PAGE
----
We had an amazing weekend at Stars & Snowdrops 2015, with nearly one thousand visitors making it the second most successful Stars & Snowdrops in the history of HCO (beaten only by the two days of perfect sunshine in 2008)! Visitors enjoyed the beautiful snowdrop colonies (which were looking better than ever according to many visitors), saw the progress at the observatory, and had the bonus of discovering the history of Hanwell Castle's grounds with the ongoing archeology project around the site. Plus, of course, there were the delicious teas and cakes!

Thank you to everyone who helped make the event possible, from those manning the tea urns to everyone who helped us to publicise the event on Facebook & Twitter!

The observatory at Stars & Snowdrops 2015 Snowdrops at Stars & Snowdrops 2015 Archaeology at Stars & Snowdrops 2015

Click here to see more photos of Stars & Snowdrops 2015...


Stars & Snowdrops 2014

With great regret, we were forced to cancel Stars & Snowdrops 2014 due to the state of the woodland walk. January’s record rainfall meant that the snowdrop paths were unsafe for the number of visitors that Stars & Snowdrops generates. We were deeply sorry for having to do this, but it was the only safe option. However, we were able to use this as an opportunity to open up the castle grounds in autumn, with our one-off 'Galaxies & Gardens' open weekend in September 2014.


Stars & Snowdrops 2013

Thanks to the hundreds of visitors to Stars & Snowdrops 2013. Everyone who came on the extra Sunday enjoyed the beautiful snowdrops, spectacular views of the sun and the moon and the delicious cake!

And a special thanks to everyone who braved the weather to come to Stars and Snowdrops the previous weekend. Despite the rain, over 100 visitors enjoyed the snowdrops, talking to the astronomers and, of course, the tea and cakes by the huge log fire!

The observatory at Stars & Snowdrops 2013. Snowdrops at Stars & Snowdrops 2013. The Moon at Stars & Snowdrops 2013.

Click here for more photos of the event...


Stars & Snowdrops 2012

Thank you to the 600+ who came along this year despite the postponement and the bad weather on Saturday. Sunday's weather made up for the previous day and many visitors were delighted with the the views of the sun through the solar telescope and, later, Venus in the daytime sky!

Thanks especially to the many members of the community and friends of friends who came out to support us when we had to shift the dates. We might have had to cancel otherwise, so it's heartwarming that you all volunteered.

And thank you to Graham Whiting for this wonderful panorama (made with Autostitch) taken at the event!

Panorama of snowdrops beneath the observatory, courtesy of Graham Whiting.

Click here to see a bigger version!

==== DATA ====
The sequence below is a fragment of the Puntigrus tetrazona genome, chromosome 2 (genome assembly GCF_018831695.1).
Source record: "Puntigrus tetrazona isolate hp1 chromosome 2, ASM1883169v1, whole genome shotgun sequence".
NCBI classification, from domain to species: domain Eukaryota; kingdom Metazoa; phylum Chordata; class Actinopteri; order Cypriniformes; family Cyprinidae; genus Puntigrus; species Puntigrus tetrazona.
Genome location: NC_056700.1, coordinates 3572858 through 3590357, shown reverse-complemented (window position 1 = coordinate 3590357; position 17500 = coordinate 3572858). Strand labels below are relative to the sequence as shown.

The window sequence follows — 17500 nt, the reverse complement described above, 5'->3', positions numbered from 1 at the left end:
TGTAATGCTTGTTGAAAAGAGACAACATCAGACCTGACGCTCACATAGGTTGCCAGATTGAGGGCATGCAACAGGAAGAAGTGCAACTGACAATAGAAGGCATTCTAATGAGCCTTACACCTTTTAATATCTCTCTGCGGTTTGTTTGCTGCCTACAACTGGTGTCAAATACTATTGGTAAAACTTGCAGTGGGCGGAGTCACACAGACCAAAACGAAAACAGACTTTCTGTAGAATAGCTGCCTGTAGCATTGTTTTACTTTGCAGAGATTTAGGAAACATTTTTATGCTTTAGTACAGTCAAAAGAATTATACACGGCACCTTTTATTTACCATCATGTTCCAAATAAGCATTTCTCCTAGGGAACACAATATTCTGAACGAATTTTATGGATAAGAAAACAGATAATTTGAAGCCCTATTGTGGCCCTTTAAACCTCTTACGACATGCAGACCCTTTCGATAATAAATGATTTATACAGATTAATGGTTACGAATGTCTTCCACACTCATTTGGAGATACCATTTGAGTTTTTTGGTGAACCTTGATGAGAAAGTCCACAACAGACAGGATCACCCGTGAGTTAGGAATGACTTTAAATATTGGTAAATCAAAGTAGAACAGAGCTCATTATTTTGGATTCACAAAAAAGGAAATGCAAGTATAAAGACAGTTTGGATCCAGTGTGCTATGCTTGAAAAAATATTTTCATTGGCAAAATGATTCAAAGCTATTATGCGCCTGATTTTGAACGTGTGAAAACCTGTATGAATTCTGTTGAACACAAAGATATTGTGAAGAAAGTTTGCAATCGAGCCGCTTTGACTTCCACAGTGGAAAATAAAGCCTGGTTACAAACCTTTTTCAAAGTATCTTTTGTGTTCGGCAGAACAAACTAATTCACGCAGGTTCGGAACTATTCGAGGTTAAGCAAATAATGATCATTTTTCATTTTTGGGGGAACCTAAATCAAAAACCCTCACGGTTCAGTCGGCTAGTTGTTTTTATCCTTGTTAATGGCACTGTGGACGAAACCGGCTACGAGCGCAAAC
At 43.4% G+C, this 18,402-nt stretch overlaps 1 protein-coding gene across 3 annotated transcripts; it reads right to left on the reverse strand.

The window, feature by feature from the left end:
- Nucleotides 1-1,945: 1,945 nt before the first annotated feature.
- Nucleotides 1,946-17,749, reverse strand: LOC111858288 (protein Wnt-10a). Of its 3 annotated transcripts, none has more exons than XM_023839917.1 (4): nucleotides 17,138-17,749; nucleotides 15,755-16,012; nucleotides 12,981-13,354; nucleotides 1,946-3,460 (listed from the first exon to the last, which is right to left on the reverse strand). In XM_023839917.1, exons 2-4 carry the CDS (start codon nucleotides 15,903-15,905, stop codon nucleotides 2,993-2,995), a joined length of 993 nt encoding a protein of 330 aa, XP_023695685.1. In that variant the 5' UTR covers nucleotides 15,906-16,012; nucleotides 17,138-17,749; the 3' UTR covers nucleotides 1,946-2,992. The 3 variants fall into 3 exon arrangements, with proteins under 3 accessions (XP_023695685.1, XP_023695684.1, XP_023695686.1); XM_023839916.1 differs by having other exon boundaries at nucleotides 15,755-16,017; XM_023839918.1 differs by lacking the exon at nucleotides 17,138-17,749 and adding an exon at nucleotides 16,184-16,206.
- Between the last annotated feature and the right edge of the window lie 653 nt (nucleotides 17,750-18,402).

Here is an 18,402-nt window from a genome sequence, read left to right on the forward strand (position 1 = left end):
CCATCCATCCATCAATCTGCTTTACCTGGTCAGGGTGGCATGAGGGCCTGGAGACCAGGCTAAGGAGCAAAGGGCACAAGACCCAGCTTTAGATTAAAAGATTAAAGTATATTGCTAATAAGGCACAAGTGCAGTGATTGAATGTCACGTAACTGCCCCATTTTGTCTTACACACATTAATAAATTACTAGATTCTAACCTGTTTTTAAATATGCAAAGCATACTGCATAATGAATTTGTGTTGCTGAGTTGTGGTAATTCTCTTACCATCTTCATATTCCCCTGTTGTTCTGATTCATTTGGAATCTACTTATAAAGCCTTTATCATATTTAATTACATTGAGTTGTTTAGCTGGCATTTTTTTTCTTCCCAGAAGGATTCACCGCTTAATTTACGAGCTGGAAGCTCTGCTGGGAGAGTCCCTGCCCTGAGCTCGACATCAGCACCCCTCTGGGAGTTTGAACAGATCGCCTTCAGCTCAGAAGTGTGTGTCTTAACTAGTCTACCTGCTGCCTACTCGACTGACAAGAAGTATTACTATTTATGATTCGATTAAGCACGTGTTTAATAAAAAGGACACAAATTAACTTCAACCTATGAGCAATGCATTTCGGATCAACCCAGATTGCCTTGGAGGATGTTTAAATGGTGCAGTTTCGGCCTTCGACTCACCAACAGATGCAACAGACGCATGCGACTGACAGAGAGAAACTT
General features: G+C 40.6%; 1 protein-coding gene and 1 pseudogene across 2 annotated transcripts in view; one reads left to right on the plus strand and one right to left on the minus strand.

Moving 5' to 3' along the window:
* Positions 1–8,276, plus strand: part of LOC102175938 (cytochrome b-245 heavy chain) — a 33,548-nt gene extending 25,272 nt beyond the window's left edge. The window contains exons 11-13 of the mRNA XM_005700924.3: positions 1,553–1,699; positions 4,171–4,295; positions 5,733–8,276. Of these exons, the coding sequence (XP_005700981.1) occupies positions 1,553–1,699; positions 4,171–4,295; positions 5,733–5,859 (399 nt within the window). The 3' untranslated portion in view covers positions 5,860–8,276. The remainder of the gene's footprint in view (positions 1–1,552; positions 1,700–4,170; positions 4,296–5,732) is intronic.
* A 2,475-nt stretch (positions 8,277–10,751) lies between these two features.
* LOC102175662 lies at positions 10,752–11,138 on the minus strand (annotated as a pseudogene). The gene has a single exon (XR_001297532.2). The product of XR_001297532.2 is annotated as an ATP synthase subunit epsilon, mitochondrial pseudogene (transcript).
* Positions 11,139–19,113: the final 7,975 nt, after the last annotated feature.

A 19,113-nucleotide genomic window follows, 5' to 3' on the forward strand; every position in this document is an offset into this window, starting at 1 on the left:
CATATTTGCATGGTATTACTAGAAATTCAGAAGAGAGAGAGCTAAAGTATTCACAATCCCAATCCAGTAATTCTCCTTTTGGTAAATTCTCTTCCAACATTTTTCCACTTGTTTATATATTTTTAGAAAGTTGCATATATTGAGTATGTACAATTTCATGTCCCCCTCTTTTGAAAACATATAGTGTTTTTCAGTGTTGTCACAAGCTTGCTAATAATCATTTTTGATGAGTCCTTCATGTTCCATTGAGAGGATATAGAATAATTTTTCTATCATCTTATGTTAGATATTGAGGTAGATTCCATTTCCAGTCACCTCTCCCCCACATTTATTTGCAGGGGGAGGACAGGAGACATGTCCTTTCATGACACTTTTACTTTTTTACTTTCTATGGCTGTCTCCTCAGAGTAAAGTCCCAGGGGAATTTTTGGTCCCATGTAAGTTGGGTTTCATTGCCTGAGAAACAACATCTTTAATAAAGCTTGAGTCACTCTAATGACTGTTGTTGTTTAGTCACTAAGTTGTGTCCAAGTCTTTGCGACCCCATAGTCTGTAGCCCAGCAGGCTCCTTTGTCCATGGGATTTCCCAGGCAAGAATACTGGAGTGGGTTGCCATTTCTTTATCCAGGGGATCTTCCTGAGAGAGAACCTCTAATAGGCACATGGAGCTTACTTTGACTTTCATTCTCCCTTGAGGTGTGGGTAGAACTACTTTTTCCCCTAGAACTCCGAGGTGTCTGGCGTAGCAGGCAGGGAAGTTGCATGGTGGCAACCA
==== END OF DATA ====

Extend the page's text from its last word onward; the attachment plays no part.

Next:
Stars & Snowdrops 2010



Many thanks to Kerry and Alicia of Hybrid Arts for producing this video. Click here if you can't see it above.

Snowdrops on the 1st of February 2010

Snowdrops on the 1st of February 2010.

Stars & Snowdrops 2009

HCO hosted its fifth Stars and Snowdrops event over the weekend of 21st/22nd February 2009. Heavy snow had made it necessary to postpone the event from Valentine's weekend and we are indebted to the Banbury Guardian for help in getting the event moved. A team of 15 Raleigh International volunteers came on the 14th despite the snow and built a new bridge in the grounds - Valentine's Bridge - allowing visitors the following weekend a wonderful new view down into the wood. We had about 750 visitors over the two open days and we were very cheered by the enthusiastic response from those who visited, many having attended the event in previous years. The snowdrops were looking their best - the snow does not damage them at all - and because it was later than usual there was a good display of crocuses to be seen as well. 13 year old Oliver King from Banbury joined the other astronomers at the Observatory site on Sunday and did a superb and very dedicated job explaining the telescopes to inquiring visitors. Andrew Baxter demonstrated the use of the Millennium telescope and invited visitors to "ride" it. Two of the smaller portable telescopes were on-site and the solar telescope afforded views of the Sun's disk, at least on Saturday. Huge quantities of tea and cakes were consumed, the atmosphere was extremely pleasant and the crowds were exceptionally careful and considerate.

Oliver King and Andrew Baxter

Oliver King and Andrew Baxter

Valentine's Bridge

Valentine's Bridge

The view down the woodland stream from Valentine's Bridge

The view through the woodland from Valentine's Bridge.